‘There needs to be guarantees in the areas of housing, environmental quality and education which takes into account the actual history and social conditions in the US,’ he said.
‘Any law-enforcement structures must be created by the people and for their interests. Since the inception of the police in the US African people have been subjected to brutality and death in the interests of the ruling class.
‘The radical shift in law-enforcement will ensure that African Americans and everyone else will not be victimised by the police,’ he concluded.

  • US space agency NASA has aborted its second attempt to launch the debut test flight of its massive, next-generation rocket that marked the first mission of its moon-to-Mars Artemis programme, citing another fuel leak.

The latest attempt to launch the 32-storey-tall Space Launch System (SLS) rocket and its Orion crew capsule into lunar orbit with test dummies was called off on Saturday following repeated attempts by technicians to correct a leak of super-cooled liquid hydrogen propellant being pumped into the vehicle’s core-stage fuel tanks.
The first attempt earlier in the week was also marred by escaping hydrogen, though those leaks were elsewhere on the 322-foot rocket – the most powerful ever built by NASA.
There was no immediate word on when NASA might try again. After Tuesday, a two-week launch blackout period kicks in. Extensive fuel leak repairs could require that the rocket be hauled off the pad and back into its hangar, possibly pushing the flight into October.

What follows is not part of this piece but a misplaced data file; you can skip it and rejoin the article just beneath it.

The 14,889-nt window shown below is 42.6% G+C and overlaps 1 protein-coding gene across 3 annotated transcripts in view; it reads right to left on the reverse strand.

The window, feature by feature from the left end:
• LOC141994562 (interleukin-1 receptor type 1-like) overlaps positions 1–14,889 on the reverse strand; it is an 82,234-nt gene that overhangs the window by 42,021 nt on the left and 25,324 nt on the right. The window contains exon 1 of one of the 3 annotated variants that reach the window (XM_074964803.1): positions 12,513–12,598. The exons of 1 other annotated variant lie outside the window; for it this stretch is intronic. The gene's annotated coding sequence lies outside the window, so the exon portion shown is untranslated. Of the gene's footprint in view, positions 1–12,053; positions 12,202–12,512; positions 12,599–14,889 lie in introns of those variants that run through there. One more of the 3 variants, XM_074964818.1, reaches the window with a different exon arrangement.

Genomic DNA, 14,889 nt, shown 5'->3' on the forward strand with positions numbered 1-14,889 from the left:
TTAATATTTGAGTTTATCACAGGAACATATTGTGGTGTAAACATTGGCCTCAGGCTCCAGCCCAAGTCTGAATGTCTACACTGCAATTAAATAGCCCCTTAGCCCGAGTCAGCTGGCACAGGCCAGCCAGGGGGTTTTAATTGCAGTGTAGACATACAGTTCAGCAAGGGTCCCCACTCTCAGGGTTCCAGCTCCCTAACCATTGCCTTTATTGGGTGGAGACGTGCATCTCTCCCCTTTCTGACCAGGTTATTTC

Launch director Charlie Blackwell-Thompson and her team tried to plug Saturday’s leak as they did the previous time – by stopping and restarting the flow of super-cold liquid hydrogen in hopes of removing the gap around a seal in the supply line, local news outlets reported.
Blackwell-Thompson finally halted the countdown after three to four hours of futile efforts, leading to an announcement by NASA’s launch commentator, Derrol Nail, that ‘we have a scrub for the day.’
NASA intends to send the crew capsule atop the rocket around the moon, pushing it to the limit before astronauts get on the next flight. If the five-week demo with test dummies succeeds, astronauts could fly around the moon in 2024 and land on it in 2025.
Astronauts last walked on the moon 50 years ago.
The local weather cooperated early on Saturday – after days of stormy weather – as the launch crew began loading nearly one million gallons of fuel into the Space Launch System rocket.
Minutes into the operation, however, hydrogen fuel began seeping from the engine section at the bottom of the rocket, violating safety rules.
During the launch attempt on Monday, hydrogen fuel escaped from elsewhere in the rocket. Technicians tightened up the fittings over the past week, but Blackwell-Thompson cautioned that she wouldn’t know whether everything was tight until Saturday’s fuelling.
But even more of a problem on Monday, a sensor indicated one of the rocket’s four engines was too warm, but engineers later verified it actually was cold enough. The launch team planned to ignore the faulty sensor this time around and rely on other instruments to ensure each main engine was properly chilled.
Mission managers accepted the additional risk posed by the engine issue as well as a separate problem – cracks in the rocket’s insulating foam. However, they acknowledged that other problems, such as fuel leaks, could prompt yet another delay.
The $4.1 billion test flight is the first step in NASA’s Artemis programme of renewed lunar exploration, named after the twin sister of Apollo in Greek mythology.
Twelve astronauts walked on the moon during NASA’s Apollo programme, the last time in 1972.
Artemis – years behind schedule and billions over budget – intends to establish a sustained human presence on the moon, with crews eventually spending weeks at a time there. It is considered a training ground for Mars.